Minority status no longer at risk for small institutions


CHENNAI: The quashing of the 2018 State Government order that had mandated minority educational institutions to reserve 50 per cent of their seats may not have a major impact on bigger colleges, but for less popular institutions it is a huge relief. The State order had placed minority schools and colleges under risk of losing their minority status if they did not comply with it.

“Suppose we receive 2000 applications in a year, more than 1000 are from minority students. We never faced a problem of fewer minority students as it is a big college,” says M.F. Valan, Coordinator of the Office of Communications, Loyola College. B. Com is the most sought-after course in the premier college that attracts over 6000 applicants every year. However, for less popular courses like Applied History and French, it becomes difficult to maintain the 50 per cent threshold. “Unaided courses are a little expensive and not many people opt for it. If economically backward minorities ask for it, we give them means-cum-merit scholarships,” says Dr. F. Andrews, Principal, Loyola College.

In 2018, the Tamil Nadu government made it mandatory for minority institutions to reserve at least 50 per cent of their seats for the concerned minority, failing which they risked losing their minority status. A petition filed by the Institute of the Franciscan Missionaries of Mary contested this order, arguing that Tamil Nadu has only 6.1 per cent Christian population and hence the order forced these institutions to follow an ‘impractical’ rule to retain their minority status. The order was stayed by the High Court in September 2018.

For second grade institutions, the order has come as a much-awaited relief. “How do we fill the 50per cent mandate when we do not even get sufficient applications. It is not practical,” says Dr. A. Joseph Durai, Principal of Patrician College of Arts and Science, a Christian minority college. Catholic representation in the college is only 15 per cent, even after admitting every application, the principal adds. With only 3100 seats, Electronic Media and Journalism courses have still have vacancies at the end of the academic year, which makes it difficult to meet the quota requirement.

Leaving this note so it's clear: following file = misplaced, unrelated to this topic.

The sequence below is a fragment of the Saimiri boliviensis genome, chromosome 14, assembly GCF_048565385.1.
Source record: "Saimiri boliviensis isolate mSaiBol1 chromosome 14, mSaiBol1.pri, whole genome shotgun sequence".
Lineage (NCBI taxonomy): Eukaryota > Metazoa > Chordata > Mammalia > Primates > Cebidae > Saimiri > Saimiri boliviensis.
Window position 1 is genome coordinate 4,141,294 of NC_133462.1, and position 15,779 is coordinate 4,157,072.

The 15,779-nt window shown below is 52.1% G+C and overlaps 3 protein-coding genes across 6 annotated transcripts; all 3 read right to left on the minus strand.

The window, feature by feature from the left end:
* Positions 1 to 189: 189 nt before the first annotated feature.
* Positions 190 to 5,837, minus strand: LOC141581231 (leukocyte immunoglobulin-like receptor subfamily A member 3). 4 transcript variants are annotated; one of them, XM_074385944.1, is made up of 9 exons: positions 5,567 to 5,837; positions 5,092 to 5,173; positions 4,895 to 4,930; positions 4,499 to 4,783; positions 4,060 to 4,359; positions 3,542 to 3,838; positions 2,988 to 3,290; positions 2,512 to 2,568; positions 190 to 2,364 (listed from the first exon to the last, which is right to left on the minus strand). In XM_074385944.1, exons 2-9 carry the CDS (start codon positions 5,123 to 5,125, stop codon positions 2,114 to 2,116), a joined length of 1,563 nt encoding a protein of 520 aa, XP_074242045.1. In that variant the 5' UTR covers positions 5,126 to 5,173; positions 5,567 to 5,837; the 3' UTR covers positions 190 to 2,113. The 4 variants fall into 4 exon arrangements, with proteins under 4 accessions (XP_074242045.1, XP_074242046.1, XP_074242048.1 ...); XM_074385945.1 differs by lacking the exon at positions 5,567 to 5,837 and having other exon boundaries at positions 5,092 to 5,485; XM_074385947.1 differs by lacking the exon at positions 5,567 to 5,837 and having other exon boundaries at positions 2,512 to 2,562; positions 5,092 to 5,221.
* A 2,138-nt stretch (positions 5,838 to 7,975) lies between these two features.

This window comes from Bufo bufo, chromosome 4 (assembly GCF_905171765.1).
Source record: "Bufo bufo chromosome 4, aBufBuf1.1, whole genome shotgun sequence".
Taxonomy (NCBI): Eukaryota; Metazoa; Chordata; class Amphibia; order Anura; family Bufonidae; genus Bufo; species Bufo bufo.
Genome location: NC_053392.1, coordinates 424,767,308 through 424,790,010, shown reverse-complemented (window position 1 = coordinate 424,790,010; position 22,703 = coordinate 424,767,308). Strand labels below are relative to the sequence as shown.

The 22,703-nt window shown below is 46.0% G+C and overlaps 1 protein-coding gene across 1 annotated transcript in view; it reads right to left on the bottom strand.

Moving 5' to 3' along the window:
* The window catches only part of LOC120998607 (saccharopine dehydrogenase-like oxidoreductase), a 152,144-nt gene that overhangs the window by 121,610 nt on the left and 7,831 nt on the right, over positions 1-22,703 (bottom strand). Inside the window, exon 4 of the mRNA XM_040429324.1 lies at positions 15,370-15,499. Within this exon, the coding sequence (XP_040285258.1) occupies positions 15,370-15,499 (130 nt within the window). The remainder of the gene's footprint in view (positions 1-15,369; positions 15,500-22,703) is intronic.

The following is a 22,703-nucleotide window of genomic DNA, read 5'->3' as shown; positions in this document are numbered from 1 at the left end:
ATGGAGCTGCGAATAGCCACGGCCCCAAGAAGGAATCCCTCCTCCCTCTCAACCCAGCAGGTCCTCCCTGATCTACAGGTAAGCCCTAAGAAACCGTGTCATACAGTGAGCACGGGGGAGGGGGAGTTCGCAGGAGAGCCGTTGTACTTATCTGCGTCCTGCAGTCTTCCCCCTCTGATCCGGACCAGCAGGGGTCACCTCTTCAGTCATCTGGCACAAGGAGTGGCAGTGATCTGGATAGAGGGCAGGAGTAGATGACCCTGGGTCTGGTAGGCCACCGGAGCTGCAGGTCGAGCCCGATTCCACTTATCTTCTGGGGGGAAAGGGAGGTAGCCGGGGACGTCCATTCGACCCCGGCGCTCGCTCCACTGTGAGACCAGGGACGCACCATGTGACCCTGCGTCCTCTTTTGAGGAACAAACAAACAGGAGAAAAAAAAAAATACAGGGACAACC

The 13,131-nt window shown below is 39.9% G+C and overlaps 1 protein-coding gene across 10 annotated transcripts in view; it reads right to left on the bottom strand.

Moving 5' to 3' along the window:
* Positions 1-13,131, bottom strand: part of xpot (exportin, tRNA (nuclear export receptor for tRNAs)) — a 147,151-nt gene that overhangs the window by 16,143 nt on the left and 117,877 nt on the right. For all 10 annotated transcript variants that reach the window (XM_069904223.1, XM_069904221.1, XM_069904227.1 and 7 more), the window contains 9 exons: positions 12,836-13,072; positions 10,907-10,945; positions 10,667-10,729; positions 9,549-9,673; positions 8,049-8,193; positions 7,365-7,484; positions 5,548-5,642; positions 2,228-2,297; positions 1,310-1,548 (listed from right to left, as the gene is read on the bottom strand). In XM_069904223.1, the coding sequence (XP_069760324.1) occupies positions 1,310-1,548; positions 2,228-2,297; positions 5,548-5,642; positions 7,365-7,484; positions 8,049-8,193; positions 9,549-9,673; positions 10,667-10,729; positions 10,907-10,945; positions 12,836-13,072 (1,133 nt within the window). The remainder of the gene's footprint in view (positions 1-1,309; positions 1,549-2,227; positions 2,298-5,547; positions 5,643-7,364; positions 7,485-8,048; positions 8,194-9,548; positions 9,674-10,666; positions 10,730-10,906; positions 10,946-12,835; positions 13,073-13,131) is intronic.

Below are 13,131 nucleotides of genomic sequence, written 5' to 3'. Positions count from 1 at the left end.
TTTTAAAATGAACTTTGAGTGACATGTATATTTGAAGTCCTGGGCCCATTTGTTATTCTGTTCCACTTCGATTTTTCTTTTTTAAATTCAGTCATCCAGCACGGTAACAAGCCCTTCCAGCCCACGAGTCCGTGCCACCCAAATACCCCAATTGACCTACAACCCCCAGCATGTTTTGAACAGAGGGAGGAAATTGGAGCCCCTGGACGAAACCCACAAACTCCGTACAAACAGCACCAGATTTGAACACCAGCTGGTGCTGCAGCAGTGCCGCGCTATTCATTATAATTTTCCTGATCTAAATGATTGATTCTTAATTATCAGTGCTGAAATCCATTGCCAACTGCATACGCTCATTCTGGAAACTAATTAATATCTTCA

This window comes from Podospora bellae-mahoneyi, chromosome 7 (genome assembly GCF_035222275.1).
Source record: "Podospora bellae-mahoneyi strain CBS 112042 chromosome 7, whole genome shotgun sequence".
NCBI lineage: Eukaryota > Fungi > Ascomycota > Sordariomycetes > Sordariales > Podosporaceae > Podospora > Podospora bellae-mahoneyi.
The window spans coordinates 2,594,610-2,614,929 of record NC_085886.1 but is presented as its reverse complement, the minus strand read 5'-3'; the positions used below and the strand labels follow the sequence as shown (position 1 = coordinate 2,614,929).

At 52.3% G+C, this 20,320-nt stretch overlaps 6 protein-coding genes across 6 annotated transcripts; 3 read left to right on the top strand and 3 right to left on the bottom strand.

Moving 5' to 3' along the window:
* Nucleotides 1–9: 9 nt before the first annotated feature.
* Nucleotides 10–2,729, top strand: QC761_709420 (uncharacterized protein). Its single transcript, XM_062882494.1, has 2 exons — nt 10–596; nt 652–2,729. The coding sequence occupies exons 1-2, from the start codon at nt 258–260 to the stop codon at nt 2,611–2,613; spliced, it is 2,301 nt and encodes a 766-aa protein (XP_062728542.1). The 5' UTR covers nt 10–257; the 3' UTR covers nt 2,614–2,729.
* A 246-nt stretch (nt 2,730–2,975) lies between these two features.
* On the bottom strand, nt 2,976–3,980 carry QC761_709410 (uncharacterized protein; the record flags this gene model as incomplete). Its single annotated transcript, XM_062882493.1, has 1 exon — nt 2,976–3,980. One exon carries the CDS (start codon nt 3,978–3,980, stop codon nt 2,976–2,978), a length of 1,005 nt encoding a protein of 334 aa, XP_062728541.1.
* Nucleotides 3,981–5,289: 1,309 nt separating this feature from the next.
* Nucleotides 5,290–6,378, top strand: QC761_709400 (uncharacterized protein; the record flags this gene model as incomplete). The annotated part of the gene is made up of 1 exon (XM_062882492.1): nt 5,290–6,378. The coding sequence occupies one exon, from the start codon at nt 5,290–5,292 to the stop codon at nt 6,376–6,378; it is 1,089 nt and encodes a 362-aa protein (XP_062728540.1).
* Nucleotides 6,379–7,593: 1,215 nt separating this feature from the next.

While Loyola College has a number of self-aided scholarships to support economically backward students and religious minorities, Patrician College of Arts and Science is only able to provide government scholarships for Scheduled Castes and Scheduled Tribes.

Citing the 2018 order unconstitutional, Justice T Raja said yesterday that the State Government did not have the power to pass such orders under the National Commission for Minority Educational Institutions Act, 2004.
The National Commission for Minority Educational Institutions Act, 2004, defines “Minority Educational Institution ” as ‘a college or an educational institution established and administered by a minority or minorities.’ and does not mention the number of minority seats reserved under any institution.

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